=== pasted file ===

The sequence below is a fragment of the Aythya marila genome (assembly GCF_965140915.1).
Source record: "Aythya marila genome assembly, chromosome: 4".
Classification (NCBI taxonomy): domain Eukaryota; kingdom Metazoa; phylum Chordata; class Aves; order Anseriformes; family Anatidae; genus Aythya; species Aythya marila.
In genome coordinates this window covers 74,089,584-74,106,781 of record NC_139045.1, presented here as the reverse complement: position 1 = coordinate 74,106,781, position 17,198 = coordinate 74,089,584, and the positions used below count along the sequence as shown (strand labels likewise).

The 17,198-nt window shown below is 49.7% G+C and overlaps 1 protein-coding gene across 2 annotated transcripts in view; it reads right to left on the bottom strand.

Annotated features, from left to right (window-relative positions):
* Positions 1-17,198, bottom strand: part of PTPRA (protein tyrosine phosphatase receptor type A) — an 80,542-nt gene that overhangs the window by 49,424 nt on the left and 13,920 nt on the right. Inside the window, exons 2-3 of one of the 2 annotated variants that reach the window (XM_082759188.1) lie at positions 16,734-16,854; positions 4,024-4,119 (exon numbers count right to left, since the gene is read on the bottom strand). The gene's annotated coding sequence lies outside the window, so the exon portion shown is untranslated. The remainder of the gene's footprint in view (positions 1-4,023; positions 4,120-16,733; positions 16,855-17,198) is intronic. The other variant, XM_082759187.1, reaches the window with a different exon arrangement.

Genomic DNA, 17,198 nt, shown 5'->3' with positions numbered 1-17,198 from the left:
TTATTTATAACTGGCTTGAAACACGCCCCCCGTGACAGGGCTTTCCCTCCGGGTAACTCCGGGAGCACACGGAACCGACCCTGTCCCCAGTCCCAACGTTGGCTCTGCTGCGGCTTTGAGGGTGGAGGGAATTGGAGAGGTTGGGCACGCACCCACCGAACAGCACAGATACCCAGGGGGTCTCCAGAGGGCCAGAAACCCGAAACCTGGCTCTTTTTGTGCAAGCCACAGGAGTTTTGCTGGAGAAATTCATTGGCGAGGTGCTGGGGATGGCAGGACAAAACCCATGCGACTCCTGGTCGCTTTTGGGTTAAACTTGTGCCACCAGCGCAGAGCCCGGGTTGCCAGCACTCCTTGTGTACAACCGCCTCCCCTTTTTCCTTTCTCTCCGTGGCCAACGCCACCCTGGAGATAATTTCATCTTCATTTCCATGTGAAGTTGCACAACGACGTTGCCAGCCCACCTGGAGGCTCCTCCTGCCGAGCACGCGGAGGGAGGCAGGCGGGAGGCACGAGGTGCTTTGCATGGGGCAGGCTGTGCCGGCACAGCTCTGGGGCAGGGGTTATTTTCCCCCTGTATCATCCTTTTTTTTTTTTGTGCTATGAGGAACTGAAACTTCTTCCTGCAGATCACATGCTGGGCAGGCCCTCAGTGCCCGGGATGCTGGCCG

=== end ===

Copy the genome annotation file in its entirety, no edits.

The sequence below is a fragment of the Aythya marila genome (assembly GCF_965140915.1).
Source record: "Aythya marila genome assembly, chromosome: 4".
Classification (NCBI taxonomy): domain Eukaryota; kingdom Metazoa; phylum Chordata; class Aves; order Anseriformes; family Anatidae; genus Aythya; species Aythya marila.
In genome coordinates this window covers 74,089,584-74,106,781 of record NC_139045.1, presented here as the reverse complement: position 1 = coordinate 74,106,781, position 17,198 = coordinate 74,089,584, and the positions used below count along the sequence as shown (strand labels likewise).

The 17,198-nt window shown below is 49.7% G+C and overlaps 1 protein-coding gene across 2 annotated transcripts in view; it reads right to left on the bottom strand.

Annotated features, from left to right (window-relative positions):
* Positions 1-17,198, bottom strand: part of PTPRA (protein tyrosine phosphatase receptor type A) — an 80,542-nt gene that overhangs the window by 49,424 nt on the left and 13,920 nt on the right. Inside the window, exons 2-3 of one of the 2 annotated variants that reach the window (XM_082759188.1) lie at positions 16,734-16,854; positions 4,024-4,119 (exon numbers count right to left, since the gene is read on the bottom strand). The gene's annotated coding sequence lies outside the window, so the exon portion shown is untranslated. The remainder of the gene's footprint in view (positions 1-4,023; positions 4,120-16,733; positions 16,855-17,198) is intronic. The other variant, XM_082759187.1, reaches the window with a different exon arrangement.

Genomic DNA, 17,198 nt, shown 5'->3' with positions numbered 1-17,198 from the left:
TTATTTATAACTGGCTTGAAACACGCCCCCCGTGACAGGGCTTTCCCTCCGGGTAACTCCGGGAGCACACGGAACCGACCCTGTCCCCAGTCCCAACGTTGGCTCTGCTGCGGCTTTGAGGGTGGAGGGAATTGGAGAGGTTGGGCACGCACCCACCGAACAGCACAGATACCCAGGGGGTCTCCAGAGGGCCAGAAACCCGAAACCTGGCTCTTTTTGTGCAAGCCACAGGAGTTTTGCTGGAGAAATTCATTGGCGAGGTGCTGGGGATGGCAGGACAAAACCCATGCGACTCCTGGTCGCTTTTGGGTTAAACTTGTGCCACCAGCGCAGAGCCCGGGTTGCCAGCACTCCTTGTGTACAACCGCCTCCCCTTTTTCCTTTCTCTCCGTGGCCAACGCCACCCTGGAGATAATTTCATCTTCATTTCCATGTGAAGTTGCACAACGACGTTGCCAGCCCACCTGGAGGCTCCTCCTGCCGAGCACGCGGAGGGAGGCAGGCGGGAGGCACGAGGTGCTTTGCATGGGGCAGGCTGTGCCGGCACAGCTCTGGGGCAGGGGTTATTTTCCCCCTGTATCATCCTTTTTTTTTTTTGTGCTATGAGGAACTGAAACTTCTTCCTGCAGATCACATGCTGGGCAGGCCCTCAGTGCCCGGGATGCTGGCCG